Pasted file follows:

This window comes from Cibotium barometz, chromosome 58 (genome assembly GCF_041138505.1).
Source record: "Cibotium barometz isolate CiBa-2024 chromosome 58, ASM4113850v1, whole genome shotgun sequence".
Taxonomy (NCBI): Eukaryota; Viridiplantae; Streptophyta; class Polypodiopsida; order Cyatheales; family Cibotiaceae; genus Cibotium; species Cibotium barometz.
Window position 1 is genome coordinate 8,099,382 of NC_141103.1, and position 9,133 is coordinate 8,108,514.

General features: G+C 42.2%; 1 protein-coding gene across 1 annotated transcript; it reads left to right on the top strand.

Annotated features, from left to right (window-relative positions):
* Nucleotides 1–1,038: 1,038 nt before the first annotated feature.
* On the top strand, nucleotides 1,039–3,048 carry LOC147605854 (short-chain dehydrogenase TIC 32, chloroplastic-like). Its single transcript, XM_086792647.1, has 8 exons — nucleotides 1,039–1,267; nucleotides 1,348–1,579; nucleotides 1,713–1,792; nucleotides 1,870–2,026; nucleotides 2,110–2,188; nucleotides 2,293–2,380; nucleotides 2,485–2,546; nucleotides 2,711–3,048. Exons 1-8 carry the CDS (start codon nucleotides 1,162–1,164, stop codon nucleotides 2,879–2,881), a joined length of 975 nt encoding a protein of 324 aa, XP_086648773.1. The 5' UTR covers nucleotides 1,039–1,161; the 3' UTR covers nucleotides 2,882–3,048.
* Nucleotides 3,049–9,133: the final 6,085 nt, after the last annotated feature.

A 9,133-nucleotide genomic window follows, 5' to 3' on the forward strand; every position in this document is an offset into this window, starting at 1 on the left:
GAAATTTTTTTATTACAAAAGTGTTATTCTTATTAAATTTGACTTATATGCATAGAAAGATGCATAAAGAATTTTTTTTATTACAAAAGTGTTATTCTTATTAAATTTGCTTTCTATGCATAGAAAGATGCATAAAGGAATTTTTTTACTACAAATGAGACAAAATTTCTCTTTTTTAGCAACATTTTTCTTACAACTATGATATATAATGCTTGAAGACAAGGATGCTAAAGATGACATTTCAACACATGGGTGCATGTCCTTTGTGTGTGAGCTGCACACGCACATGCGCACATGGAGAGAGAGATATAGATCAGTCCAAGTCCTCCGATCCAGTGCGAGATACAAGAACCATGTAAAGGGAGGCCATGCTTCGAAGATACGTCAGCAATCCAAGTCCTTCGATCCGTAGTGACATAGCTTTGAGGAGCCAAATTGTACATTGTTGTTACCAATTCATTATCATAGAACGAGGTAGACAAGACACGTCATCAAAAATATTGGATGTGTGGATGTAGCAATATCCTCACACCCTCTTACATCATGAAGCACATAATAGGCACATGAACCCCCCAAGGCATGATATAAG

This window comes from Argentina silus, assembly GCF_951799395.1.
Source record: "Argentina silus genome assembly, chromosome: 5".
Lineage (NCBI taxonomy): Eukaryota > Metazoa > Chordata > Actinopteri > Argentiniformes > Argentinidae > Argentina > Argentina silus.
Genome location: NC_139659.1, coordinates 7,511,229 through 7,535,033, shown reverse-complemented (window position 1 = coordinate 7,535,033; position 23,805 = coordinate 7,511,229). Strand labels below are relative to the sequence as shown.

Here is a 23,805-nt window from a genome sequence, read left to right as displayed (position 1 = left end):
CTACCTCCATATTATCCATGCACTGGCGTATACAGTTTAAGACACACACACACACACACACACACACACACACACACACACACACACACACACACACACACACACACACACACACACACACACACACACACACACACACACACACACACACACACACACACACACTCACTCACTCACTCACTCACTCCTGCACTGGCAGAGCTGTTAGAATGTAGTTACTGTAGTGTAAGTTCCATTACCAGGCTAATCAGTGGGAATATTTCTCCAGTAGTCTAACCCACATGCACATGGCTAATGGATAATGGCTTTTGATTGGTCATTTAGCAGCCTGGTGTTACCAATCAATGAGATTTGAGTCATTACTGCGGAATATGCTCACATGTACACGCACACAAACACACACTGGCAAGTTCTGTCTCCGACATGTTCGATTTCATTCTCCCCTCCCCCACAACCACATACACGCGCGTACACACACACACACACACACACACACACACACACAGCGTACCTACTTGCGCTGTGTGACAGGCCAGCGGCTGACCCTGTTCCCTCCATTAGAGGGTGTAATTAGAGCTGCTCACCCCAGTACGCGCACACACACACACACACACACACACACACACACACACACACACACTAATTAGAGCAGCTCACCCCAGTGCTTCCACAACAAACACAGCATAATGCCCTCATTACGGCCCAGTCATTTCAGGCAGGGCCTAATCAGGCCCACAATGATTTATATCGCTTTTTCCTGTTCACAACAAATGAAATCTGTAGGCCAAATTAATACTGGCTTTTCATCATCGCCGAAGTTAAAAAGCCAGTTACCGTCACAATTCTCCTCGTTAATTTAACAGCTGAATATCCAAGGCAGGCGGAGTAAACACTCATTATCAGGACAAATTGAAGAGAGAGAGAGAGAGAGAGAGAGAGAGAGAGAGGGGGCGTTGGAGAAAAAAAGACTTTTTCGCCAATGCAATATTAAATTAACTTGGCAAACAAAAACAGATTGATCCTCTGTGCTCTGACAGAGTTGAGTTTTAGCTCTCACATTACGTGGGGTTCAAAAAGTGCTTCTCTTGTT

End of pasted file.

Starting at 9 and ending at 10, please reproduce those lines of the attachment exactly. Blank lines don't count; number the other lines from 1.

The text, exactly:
* Nucleotides 3,049–9,133: the final 6,085 nt, after the last annotated feature.

A 9,133-nucleotide genomic window follows, 5' to 3' on the forward strand; every position in this document is an offset into this window, starting at 1 on the left: